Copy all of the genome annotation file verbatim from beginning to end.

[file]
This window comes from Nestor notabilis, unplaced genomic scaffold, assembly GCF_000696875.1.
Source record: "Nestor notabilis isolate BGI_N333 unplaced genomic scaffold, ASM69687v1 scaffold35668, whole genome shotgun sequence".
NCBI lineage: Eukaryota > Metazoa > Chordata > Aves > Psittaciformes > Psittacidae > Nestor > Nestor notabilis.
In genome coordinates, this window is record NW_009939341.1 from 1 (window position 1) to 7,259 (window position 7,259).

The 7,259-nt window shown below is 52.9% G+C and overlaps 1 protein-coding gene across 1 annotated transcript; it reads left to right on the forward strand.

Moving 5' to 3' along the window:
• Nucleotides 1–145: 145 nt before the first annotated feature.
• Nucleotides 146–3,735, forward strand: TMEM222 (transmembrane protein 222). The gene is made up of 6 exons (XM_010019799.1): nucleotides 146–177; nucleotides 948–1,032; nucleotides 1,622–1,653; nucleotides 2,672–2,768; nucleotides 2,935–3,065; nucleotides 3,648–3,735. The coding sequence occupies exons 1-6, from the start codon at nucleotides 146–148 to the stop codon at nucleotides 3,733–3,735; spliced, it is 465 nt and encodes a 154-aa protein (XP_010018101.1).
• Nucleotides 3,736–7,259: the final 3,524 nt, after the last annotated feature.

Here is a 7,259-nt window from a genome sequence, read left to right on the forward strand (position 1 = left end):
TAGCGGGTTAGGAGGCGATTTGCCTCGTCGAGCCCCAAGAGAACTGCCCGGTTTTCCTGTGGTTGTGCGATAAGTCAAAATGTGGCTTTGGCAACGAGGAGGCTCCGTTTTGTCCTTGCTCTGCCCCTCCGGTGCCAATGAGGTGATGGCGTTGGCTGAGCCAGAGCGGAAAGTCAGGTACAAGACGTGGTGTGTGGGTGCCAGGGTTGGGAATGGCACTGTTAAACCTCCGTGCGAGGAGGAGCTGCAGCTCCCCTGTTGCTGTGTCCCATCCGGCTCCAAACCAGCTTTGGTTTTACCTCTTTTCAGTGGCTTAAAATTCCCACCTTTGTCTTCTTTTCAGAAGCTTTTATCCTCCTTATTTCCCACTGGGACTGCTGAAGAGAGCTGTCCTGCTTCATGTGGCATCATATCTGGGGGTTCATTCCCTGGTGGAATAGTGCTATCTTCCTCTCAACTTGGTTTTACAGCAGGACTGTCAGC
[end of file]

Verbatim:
This window comes from Nestor notabilis, unplaced genomic scaffold, assembly GCF_000696875.1.
Source record: "Nestor notabilis isolate BGI_N333 unplaced genomic scaffold, ASM69687v1 scaffold35668, whole genome shotgun sequence".
NCBI lineage: Eukaryota > Metazoa > Chordata > Aves > Psittaciformes > Psittacidae > Nestor > Nestor notabilis.
In genome coordinates, this window is record NW_009939341.1 from 1 (window position 1) to 7,259 (window position 7,259).

The 7,259-nt window shown below is 52.9% G+C and overlaps 1 protein-coding gene across 1 annotated transcript; it reads left to right on the forward strand.

Moving 5' to 3' along the window:
• Nucleotides 1–145: 145 nt before the first annotated feature.
• Nucleotides 146–3,735, forward strand: TMEM222 (transmembrane protein 222). The gene is made up of 6 exons (XM_010019799.1): nucleotides 146–177; nucleotides 948–1,032; nucleotides 1,622–1,653; nucleotides 2,672–2,768; nucleotides 2,935–3,065; nucleotides 3,648–3,735. The coding sequence occupies exons 1-6, from the start codon at nucleotides 146–148 to the stop codon at nucleotides 3,733–3,735; spliced, it is 465 nt and encodes a 154-aa protein (XP_010018101.1).
• Nucleotides 3,736–7,259: the final 3,524 nt, after the last annotated feature.

Here is a 7,259-nt window from a genome sequence, read left to right on the forward strand (position 1 = left end):
TAGCGGGTTAGGAGGCGATTTGCCTCGTCGAGCCCCAAGAGAACTGCCCGGTTTTCCTGTGGTTGTGCGATAAGTCAAAATGTGGCTTTGGCAACGAGGAGGCTCCGTTTTGTCCTTGCTCTGCCCCTCCGGTGCCAATGAGGTGATGGCGTTGGCTGAGCCAGAGCGGAAAGTCAGGTACAAGACGTGGTGTGTGGGTGCCAGGGTTGGGAATGGCACTGTTAAACCTCCGTGCGAGGAGGAGCTGCAGCTCCCCTGTTGCTGTGTCCCATCCGGCTCCAAACCAGCTTTGGTTTTACCTCTTTTCAGTGGCTTAAAATTCCCACCTTTGTCTTCTTTTCAGAAGCTTTTATCCTCCTTATTTCCCACTGGGACTGCTGAAGAGAGCTGTCCTGCTTCATGTGGCATCATATCTGGGGGTTCATTCCCTGGTGGAATAGTGCTATCTTCCTCTCAACTTGGTTTTACAGCAGGACTGTCAGC